COVID-19/epidemiologia , COVID-19/transmissão , Modelos Estatísticos , Transmissão de Doença Infecciosa/prevenção & controle , Transmissão de Doença Infecciosa/estatística & dados numéricos , Humanos , Massachusetts/epidemiologia , Pandemias , Distanciamento Físico , Saúde Pública/métodos , Quarentena/economia , Quarentena/psicologia , SARS-CoV-2/isolamento & purificação , Processos Estocásticos
15.
Sci Rep ; 11(1): 2425, 2021 01 28.
Artigo em Inglês | MEDLINE | ID: mdl-33510274

RESUMO

Countries worldwide have adopted various strategies to minimize the socio-economic impact of the ongoing COVID-19 pandemic. Stringency of imposed measures universally reflects the standpoint from which protecting public health and avoiding damage to economy are seen as contradictory objectives. Based on epidemic trajectories of 25 highly developed countries and 10 US states in the (mobility reduction)-(reproduction number) plane we showed that delay in imposition of nation-wide quarantine elevates the number of infections and deaths, surge of which inevitably has to be suppressed by stringent and sustained lockdown. As a consequence, cumulative mobility reduction and population-normalized cumulative number of COVID-19-associated deaths are significantly correlated and this correlation increases with time. Overall, we demonstrated that, as long as epidemic suppression is the aim, the trade-off between the death toll and economic loss is illusory: high death toll correlates with deep and long-lasting lockdown causing a severe economic downturn.


Assuntos
COVID-19/epidemiologia , Quarentena/economia , COVID-19/economia , Controle de Doenças Transmissíveis/métodos , Países Desenvolvidos/estatística & dados numéricos , Humanos , Pandemias/economia , Pandemias/prevenção & controle , Saúde Pública , Quarentena/estatística & dados numéricos , SARS-CoV-2/isolamento & purificação , Estados Unidos/epidemiologia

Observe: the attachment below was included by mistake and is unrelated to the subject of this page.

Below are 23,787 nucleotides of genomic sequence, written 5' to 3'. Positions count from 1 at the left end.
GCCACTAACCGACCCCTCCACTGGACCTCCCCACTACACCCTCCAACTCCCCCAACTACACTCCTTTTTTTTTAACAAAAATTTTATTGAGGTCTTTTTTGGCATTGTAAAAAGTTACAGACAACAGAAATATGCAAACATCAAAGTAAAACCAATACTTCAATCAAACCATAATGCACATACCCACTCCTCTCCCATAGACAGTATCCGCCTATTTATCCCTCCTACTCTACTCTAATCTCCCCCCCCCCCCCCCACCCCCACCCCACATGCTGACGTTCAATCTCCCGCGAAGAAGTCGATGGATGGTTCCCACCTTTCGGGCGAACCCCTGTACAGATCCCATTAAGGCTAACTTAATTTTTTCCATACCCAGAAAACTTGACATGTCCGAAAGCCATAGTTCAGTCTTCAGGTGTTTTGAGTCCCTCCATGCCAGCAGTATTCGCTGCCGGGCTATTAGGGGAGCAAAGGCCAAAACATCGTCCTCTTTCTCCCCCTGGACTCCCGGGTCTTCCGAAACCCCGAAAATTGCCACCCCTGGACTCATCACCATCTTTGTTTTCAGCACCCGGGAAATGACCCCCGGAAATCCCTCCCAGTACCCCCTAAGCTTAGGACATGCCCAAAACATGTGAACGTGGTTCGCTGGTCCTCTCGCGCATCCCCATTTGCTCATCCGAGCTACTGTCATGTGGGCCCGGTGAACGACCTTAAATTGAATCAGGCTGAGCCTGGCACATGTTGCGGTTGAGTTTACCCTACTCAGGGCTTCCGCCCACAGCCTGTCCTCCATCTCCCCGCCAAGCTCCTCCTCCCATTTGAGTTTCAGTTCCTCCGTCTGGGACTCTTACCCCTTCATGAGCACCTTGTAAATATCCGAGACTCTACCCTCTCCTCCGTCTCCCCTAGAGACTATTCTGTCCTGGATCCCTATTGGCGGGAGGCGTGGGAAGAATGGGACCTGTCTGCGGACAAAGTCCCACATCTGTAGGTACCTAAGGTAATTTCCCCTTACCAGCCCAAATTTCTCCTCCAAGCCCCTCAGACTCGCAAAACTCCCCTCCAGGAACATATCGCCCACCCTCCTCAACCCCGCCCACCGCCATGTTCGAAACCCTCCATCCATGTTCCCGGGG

16.
J Neurovirol ; 27(1): 168-170, 2021 02.
Artigo em Inglês | MEDLINE | ID: mdl-33405207

RESUMO

People living with HIV (PLWH) may be at higher risk for adverse outcomes indirectly associated with the severe acute respiratory syndrome coronavirus (SARS-CoV-2). When comparing responses to questionnaires administered when social distancing and quarantine guidelines were first implemented, we found that PLWH were more likely to have restricted access to medical care, increased financial stress, increased symptoms of anxiety and depression, and increased substance use compared to demographically-similar people without HIV.


Assuntos
Ansiedade/epidemiologia , COVID-19/epidemiologia , Depressão/epidemiologia , Infecções por HIV/epidemiologia , Pandemias , Estresse Psicológico/epidemiologia , Transtornos Relacionados ao Uso de Substâncias/epidemiologia , Adulto , Idoso , Ansiedade/economia , Ansiedade/psicologia , Ansiedade/virologia , COVID-19/economia , COVID-19/psicologia , COVID-19/virologia , Comorbidade , Depressão/economia , Depressão/psicologia , Depressão/virologia , Feminino , Infecções por HIV/economia , Infecções por HIV/psicologia , Infecções por HIV/virologia , HIV-1/patogenicidade , Acesso aos Serviços de Saúde/economia , Acesso aos Serviços de Saúde/ética , Humanos , Masculino , Pessoa de Meia-Idade , Missouri/epidemiologia , Distanciamento Físico , Quarentena/economia , Quarentena/psicologia , SARS-CoV-2/patogenicidade , Estresse Psicológico/economia , Estresse Psicológico/virologia , Transtornos Relacionados ao Uso de Substâncias/economia , Transtornos Relacionados ao Uso de Substâncias/psicologia , Transtornos Relacionados ao Uso de Substâncias/virologia , Inquéritos e Questionários